The exact location in Stubbs Rd is not yet known, although I think Moddsey's conjecture that it's close to (not necessarily on) the site of the AIA building is likley to be correct. The only clues are 1) my father always refers to it as in Happy Valley, which (subject to correction) I believe rules out some parts of Stubbs Rd. 2) he says that after the fall of Kowloon the bakery was 'in the direct line of fire' between invaders and defenders - I think this probably means mortar fire, and suggests a generally 'at risk' location rather than one in which rifle shots were exchanged around or over the bakery, but if there is any record of such a situation arising in the Happy Valley part of Stubbs Rd., then that might indicate the location.

In any case, thank you for your interest.

Been reading your blog about Thomas Edgar.

From the Windsor & Eton Express newpaper article containing the letter provided by Charles Winter aboard the repatriation ship in August 1942 and Thomas Edgar's personal life story updated by his parents, the following information is noted:

"Four years ago last April (1938?), he went to Hong Kong as bakery manager to Messrs. Lane Crawford......".

As I had mentioned previously that Thomas Edgar first appeared in the Jury List in 1939 (published in March), it would appear that 1938 would have been the year of his arrival in Hong Kong unless of course, he had been out in Hong Kong for a short period prior to that and left.

An aside: June 1942 American citizens held at Stanley Internment Camp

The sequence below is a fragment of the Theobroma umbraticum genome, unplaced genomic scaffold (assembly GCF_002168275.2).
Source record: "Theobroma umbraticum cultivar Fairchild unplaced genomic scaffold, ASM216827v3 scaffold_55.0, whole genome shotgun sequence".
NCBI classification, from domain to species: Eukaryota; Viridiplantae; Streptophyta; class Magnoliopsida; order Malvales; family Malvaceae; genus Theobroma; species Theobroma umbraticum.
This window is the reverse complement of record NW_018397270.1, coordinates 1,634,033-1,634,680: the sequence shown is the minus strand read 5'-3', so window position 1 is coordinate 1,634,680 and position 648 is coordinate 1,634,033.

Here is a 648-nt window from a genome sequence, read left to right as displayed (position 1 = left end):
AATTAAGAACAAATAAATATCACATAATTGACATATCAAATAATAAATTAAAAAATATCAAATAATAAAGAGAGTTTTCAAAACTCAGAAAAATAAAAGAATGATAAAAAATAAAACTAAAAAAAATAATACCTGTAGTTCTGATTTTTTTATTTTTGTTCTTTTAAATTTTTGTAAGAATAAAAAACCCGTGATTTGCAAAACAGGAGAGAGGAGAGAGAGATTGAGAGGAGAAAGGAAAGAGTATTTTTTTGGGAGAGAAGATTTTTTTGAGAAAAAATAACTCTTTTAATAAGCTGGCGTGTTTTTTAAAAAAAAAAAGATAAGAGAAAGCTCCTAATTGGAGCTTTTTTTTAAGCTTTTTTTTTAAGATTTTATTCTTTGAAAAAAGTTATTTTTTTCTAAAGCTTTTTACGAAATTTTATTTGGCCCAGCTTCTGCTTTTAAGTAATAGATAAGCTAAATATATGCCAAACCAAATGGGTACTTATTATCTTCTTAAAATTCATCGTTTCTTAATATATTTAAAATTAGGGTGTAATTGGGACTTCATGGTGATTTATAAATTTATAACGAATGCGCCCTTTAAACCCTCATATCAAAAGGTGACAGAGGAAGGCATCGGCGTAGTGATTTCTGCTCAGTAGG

Yes, the paper's information can only have come from the family, so should be accurate.


1) my father's brother in some notes made in the mid 1980s dates his move to Hong Kong as 1936/37;

2) you kindly identified a placard in the background of one of his photos as an advert for the film Green Light, shown in Hong Kong in 1937. I've looked again at this and it IS a photo (sometime he sent home postcards) and the film identification looks very plausible. Of course, someone else could have given it to him.

So it seems that my father 'probably' arrived (or departed) in April 1938. When I'm next in Hong Kong I'll seek permission to investigate the Lane Crawford archive and hopefully find something conclusive (and also the exact address of the Stubbs Rd. Bakery).

Thanks ffor your continuing help.

PS Thanks for the link. I've never seen a photo of the adult US repatriates before.

Hi Brian - An identical postcard of the funeral procession appears on eBay for sale. See: http://www.ebay.com/itm/CHINESE-FUNERAL-PROCESSION-HONG-KONG-CHINA-1930s-HAS-A-BIT-OF-DAMAGE-ON-BACK-/281213082372?pt=Art_Photo_Images&hash=item41799b1b04

The other photo may be a Dragon Procession relating to the coronation of King George Vi in 1937.

Brian has identified the man at the right end of the front row as Carlos Eugene d'Almeida:

The man at the end of the front row  is Carlos Eugene d'Almeida and the woman standing between my father and Robert Bauder is his wife, Anna, née Hait. I had assumed from her appearnce that she was Macanese/Portuguese like my mother, but in fact Anna was born to White Russian parents in Harbin in 1905. She applied to be naturalised as a US citizen in 1926, but then returned to Shanghai where the family had been living and married Carlos in 1928. She and presumbaly her husband wrere in Hong Kong by 1932.